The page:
Book Review: Islam and Human Rights

Image (1) Zafrulla-and-JFK-e1322703390893.png for post 26889

Sir Zafarullah Khan in a meeting with President John F Kennedy

Book by Sir Zafrulla Khan

Reviewed by Zia H Shah MD, Chief Editor of the Muslim Times

Sir Zafrulla was a polymath and the first Foreign Minister of Pakistan and took office in 1947.

He served concurrently as leader of Pakistan’s delegation to the UN (1947–54). From 1954 to 1961 he served as a member of the International Court of Justice at The Hague. He again represented Pakistan at the UN in 1961–64 and served as president of the UN General Assembly in 1962–63. Returning to the International Court of Justice in 1964, he served as the court’s president from 1970 to 1973.

He played an important role in the development of the 30 Articles of  the Universal Declaration of Human Rights. He saw numerous parallels in the teachings of the holy Quran and these articles and wrote a book to demonstrate that to the world.

In his view Islam was about human rights and creating a compassionate and just society should be a constant goal of each Muslim.

In his booklet he discussed each Article in the light of various verses of the holy Quran.

He introduces the Universal Declaration of Human Rights in the following words:

The Declaration of Human Rights does not, in the accepted juristic sense of the term, constitutes a “law”. It stands, nevertheless, as a shining milestone along the long, and often difficult and weary, path trodden by Man down the corridors of History, through centuries of suffering and tribulation, towards the goal of freedom, justice and equality. Man’s struggle for freedom, justice and equality has been waged in all ages and in many fields and theatres, with varying fortunes. Each of these battles, and the ground won in each, have, in turn, forwarded the cause of Man and have contributed towards the formulation and adoption of the Declaration, which is entitled to rank with the great historical documents and Charters directed towards the same objective.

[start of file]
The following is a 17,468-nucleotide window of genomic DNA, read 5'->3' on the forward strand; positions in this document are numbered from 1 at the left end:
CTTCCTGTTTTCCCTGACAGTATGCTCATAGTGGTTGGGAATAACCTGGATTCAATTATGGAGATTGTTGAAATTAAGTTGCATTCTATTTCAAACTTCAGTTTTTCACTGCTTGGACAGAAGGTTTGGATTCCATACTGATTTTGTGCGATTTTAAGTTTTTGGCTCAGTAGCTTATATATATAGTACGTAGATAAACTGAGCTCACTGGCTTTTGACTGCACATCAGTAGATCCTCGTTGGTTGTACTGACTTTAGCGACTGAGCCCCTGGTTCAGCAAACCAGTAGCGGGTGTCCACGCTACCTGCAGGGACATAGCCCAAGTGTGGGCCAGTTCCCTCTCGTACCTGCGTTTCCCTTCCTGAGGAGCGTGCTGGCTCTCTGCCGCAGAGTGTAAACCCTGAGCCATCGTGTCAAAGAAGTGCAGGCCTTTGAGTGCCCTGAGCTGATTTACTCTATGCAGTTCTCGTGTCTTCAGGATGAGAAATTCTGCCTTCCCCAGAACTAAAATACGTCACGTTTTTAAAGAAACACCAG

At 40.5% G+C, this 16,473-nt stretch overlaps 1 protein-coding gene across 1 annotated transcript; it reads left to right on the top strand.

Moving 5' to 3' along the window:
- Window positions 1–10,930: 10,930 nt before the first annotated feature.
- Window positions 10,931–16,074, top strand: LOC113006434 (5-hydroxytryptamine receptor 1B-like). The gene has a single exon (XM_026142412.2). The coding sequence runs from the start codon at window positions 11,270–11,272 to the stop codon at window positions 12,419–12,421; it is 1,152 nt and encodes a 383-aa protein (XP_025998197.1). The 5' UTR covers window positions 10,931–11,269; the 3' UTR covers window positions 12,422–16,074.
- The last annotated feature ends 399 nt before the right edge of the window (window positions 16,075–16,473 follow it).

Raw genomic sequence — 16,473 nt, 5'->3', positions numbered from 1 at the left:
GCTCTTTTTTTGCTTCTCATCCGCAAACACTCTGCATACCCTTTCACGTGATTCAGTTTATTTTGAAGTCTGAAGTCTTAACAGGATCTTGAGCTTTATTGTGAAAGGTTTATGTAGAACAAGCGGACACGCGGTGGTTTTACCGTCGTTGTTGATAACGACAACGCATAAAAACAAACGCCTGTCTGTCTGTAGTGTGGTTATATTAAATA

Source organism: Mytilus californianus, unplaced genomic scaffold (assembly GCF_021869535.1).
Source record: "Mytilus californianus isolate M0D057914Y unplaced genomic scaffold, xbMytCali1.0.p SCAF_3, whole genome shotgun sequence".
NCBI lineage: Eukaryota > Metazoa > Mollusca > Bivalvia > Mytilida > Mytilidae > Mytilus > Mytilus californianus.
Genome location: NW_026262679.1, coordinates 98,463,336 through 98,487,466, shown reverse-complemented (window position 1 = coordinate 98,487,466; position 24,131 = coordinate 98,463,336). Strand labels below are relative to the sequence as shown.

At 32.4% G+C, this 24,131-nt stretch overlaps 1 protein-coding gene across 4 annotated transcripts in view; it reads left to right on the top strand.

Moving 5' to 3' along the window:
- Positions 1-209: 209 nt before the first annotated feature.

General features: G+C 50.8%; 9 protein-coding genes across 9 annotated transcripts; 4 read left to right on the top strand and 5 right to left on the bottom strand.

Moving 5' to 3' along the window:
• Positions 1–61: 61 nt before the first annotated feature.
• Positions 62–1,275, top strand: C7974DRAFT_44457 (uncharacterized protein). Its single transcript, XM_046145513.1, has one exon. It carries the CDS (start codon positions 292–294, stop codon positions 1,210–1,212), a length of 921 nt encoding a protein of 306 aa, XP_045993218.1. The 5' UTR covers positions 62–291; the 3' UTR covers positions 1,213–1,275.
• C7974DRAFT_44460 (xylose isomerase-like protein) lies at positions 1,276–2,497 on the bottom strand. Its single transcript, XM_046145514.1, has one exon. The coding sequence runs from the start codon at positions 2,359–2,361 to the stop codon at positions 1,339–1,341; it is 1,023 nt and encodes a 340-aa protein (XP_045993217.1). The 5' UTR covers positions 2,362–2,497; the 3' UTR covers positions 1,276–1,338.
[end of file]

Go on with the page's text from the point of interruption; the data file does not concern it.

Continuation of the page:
He summarized the dark chapters of history and the hope for the future of humanity in the following words:

How is it that in the last half of the twentieth century, after having passed through the shattering and devastating experience of two world wars and in the shadow of a nuclear holocaust, despite all the effort that has so far been put forth to the contrary, man continues to be the victim of discrimination, intolerance and cruelty at the hands of his fellow man? One would have thought that man’s daily increasing knowledge of the working of the laws of nature and his growing mastery over the forces of nature, which has opened for every one of us the prospect of a richer, fuller and happier life, would have brought in their wake an era in which man could dispense with the weapons of greed, selfishness, exploitation and dominance which had so far been regarded, albeit utterly erroneously, as contributing towards the welfare and prosperity of those who were, from time to time, in a position to employ them. For, indeed, the truth is daily becoming more manifest, as experience in every field continues to furnish fresh confirmation, that the prosperity of all is promoted through mutual sharing and co-operation rather than through the exploitation and domination of some by others. It must be our constant endeavour to bring this  home to all in every corner of the globe.

In correlating the Articles to the Islamic teachings he says: